Who Patented 'My Favorite Things'?

These are a few of the intellectual property filings for items listed in the famous song.

“Raindrops on roses and whiskers on kittens,” sings Maria von Trapp to her future step-children in The Sound of Music. It’s a lovely song whether performed by Trane or Tony Bennett, and one we now somewhat inexplicably associate with Christmas.

There’s a problem, though. At the end of the movie, the melodious Von Trapps flee over the Alps and wind up in America (at least, the real ones did). Liquid precipitation and vibrissae might be very nice in interwar Austria, Georg and Maria, but here in the States we have a strong intellectual property regime. Who owns the patents over the things in My Favorite Things?

I endeavored to learn.

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Raindrops on roses and whiskers on kittens

Well, natural phenomena can’t be patented, so that light April drizzle is right out. And as of a Supreme Court decision from last June, “naturally occurring genes” can’t be patented either, so there’s little hope for holding exclusive rights on those kittens.

But there’s hope for Trapp-loving patent owners. GMO plants and animals very much can be patented, so if those flowers or felines are genetically modified, they’re fair-game. And in fact the literature is filled with rose hybrids, engineered in lab or garden. Here’s a “new and distinct variety” derived from “the everblooming pillar rose” in 1960.

And while the rain can’t be patented, artificial rain-making machines can. In the 1950s, someone filed for rights to a “method and apparatus for making artificial rain,” and the literature is filled with examples since.

Bright copper kettles and warm woolen mittens

From the 1888 patent

Copper kettles are probably as old as the Bronze Age, and thus predate the imposition of modern intellectual-property legal frameworks. However. This 1881 American patent for a “heat-conducting vessel” calls for copper plating. And a 2012 Chinese patent perhaps fits our ends better: It is titled, simply, “copper kettle.”

“The copper kettle is reasonable in structural design, easy to hold, convenient to sue, firm, durable and beautiful,” it says. A favorite thing, surely.

Brown paper packages tied up with strings

Brown paper comes in many shapes and sizes, and many patents (like this one) concern its manufacture rather than it. Besides, the loveliest part here are the strings—which, I believe at least, are specifically twine. So the relevant patent here is this 1929 filing for the twine dispenser package, an elegant and very usable piece of early 20th-century industrial design.

​Cream-colored ponies and crisp apple strudels

They’re biological, so we know the rap with ponies. Those apple pastries, though: Can they be patented? The U.S. Patent Office in fact devotes a whole web page to the matter: “Can Recipes Be Patented?”

Usually no, it cautions—“people have been mixing together ingredients to produce different food products since the dawn of humanity”—but then it disclaims:

There are exceptions in which the combination of ingredients used, or the way they are processed, results in a food product totally unexpected. That’s something that may be patentable. Numerous patents on food products are issued each year. However, if you take a look at most of these patents, you’ll find that the recipe was more likely to have been created in a laboratory than on a kitchen counter.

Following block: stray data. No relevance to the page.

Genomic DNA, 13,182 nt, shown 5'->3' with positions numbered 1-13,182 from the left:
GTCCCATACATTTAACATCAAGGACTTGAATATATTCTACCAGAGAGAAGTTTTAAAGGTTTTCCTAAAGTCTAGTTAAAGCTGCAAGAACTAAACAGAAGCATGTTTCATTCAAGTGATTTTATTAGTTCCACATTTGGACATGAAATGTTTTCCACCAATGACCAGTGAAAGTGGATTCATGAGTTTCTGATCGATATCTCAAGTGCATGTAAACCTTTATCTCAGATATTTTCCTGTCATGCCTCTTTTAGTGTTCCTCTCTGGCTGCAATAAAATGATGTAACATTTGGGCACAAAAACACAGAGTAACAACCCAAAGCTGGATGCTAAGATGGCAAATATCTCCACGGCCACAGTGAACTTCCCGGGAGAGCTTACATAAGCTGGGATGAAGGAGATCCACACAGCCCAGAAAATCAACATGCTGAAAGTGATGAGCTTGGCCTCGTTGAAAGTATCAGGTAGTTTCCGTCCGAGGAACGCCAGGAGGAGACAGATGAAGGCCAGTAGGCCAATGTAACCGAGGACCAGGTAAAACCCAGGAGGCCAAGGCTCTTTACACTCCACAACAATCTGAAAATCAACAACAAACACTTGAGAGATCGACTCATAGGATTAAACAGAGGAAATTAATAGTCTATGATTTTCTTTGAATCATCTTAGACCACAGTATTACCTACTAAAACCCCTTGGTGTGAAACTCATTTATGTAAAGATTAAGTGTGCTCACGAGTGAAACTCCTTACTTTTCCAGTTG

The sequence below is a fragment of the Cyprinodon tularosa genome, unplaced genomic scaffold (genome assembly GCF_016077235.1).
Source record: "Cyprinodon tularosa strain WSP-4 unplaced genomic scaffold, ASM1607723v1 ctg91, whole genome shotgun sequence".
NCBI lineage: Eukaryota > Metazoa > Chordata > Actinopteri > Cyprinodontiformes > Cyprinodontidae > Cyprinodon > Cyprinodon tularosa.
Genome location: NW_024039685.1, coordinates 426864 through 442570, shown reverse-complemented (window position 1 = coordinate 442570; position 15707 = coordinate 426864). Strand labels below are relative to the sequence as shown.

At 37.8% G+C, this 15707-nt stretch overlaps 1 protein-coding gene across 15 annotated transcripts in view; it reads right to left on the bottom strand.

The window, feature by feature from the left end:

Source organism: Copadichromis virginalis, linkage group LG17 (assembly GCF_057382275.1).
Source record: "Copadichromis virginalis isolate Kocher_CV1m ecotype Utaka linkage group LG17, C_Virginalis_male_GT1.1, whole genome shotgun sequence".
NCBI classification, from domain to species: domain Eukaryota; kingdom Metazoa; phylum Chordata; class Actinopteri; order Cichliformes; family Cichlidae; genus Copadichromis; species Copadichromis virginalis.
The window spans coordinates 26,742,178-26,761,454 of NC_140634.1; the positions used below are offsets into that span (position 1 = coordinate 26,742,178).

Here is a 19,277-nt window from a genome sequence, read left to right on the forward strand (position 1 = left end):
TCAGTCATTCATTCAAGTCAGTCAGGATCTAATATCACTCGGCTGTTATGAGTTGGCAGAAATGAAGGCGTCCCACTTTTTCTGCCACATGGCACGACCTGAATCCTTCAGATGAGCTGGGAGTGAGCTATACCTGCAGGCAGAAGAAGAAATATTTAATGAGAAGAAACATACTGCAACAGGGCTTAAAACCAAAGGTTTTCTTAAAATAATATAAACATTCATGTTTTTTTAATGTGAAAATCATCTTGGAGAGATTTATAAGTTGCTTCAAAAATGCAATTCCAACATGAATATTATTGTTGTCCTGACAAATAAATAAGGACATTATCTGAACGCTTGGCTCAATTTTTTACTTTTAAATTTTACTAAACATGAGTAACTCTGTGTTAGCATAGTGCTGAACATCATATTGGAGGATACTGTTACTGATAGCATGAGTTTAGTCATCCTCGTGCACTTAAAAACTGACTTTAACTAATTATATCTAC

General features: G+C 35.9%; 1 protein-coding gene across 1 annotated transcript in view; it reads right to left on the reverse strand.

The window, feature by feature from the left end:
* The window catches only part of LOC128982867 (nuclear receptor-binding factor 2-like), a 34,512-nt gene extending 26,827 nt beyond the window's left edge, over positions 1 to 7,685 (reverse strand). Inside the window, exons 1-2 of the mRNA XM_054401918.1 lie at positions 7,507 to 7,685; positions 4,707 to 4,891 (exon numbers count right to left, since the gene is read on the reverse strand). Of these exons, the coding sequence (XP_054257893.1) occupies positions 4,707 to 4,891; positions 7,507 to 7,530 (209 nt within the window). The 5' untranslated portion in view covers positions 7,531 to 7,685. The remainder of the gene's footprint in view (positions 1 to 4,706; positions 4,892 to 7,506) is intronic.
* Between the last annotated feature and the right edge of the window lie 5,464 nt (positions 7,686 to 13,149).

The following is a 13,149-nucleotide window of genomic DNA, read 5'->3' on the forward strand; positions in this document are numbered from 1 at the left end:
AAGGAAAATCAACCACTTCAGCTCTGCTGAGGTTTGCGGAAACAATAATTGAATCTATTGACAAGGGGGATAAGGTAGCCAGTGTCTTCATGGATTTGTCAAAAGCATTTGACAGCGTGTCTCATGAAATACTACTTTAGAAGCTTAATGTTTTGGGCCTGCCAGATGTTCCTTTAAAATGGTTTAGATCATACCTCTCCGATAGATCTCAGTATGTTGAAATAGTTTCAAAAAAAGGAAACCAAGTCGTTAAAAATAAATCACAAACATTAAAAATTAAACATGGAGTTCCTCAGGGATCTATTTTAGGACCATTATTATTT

Aha! Hope. And the patent record bears this out: “Fruit filler for pastry products and process for its preparation” discusses how to whip up strudel filling at an industrial scale, using “critical proportions of apple powder,” “prepared in the absence of heat.” There’s also a 2005 patent, still in effect, for “flavored fruit segments and methods of making the same.” Yum!

Doorbells and sleigh bells and schnitzel with noodles

“Doorbell switch.”

“Improvement in the manufacture of sleigh-bells.”

“Cutlery item for cutting and impaling, e.g. sausages, schnitzel, or French fries.”

Wild geese that fly with the moon on their wings

There’s a profusion of natural phenomena here, so let’s go with something related: “microbial spray for animal waste” from 2002. It brags that it will combat the “numerous sources of excreta not controllable by pooper scooper regulations abound,” which include “problems created by Canadian geese on golf courses.” Someone has to clean up after all those wild geese.

Girls in white dresses with blue satin sashes

As it happens, these are interesting times for fashion-related patents.

“Most judges have found that fashion exists somewhere between patent and copyright and as a result, the design of a piece of clothing cannot be protected in the way that the trademark on the clothing’s tag can be,” writes Jennifer Mann at Michigan State’s intellectual-property-focused blog. But as BuzzFeed wrote in July, Lululemon now holds 31 design patents and is suing other clothes companies who it believes infringe them.

These patents tend to be for garb like “tank top” and “jacket”—not exactly the stuff of Liesl’s modest dress. So let’s instead go with this “sash holder,” from the 1880s, which was invented by a man named Montgomery Blue.

Snowflakes that stay on my nose and eyelashes
Silver white winters that melt into springs

Sure, there’s an artificial snow machine, but does it really make memories so indelible we fondly recall our frigid facial features? I doubt it. So perhaps these final lines should serve as a reminder to enjoy the natural world. Mother Nature, after all, can never infringe herself.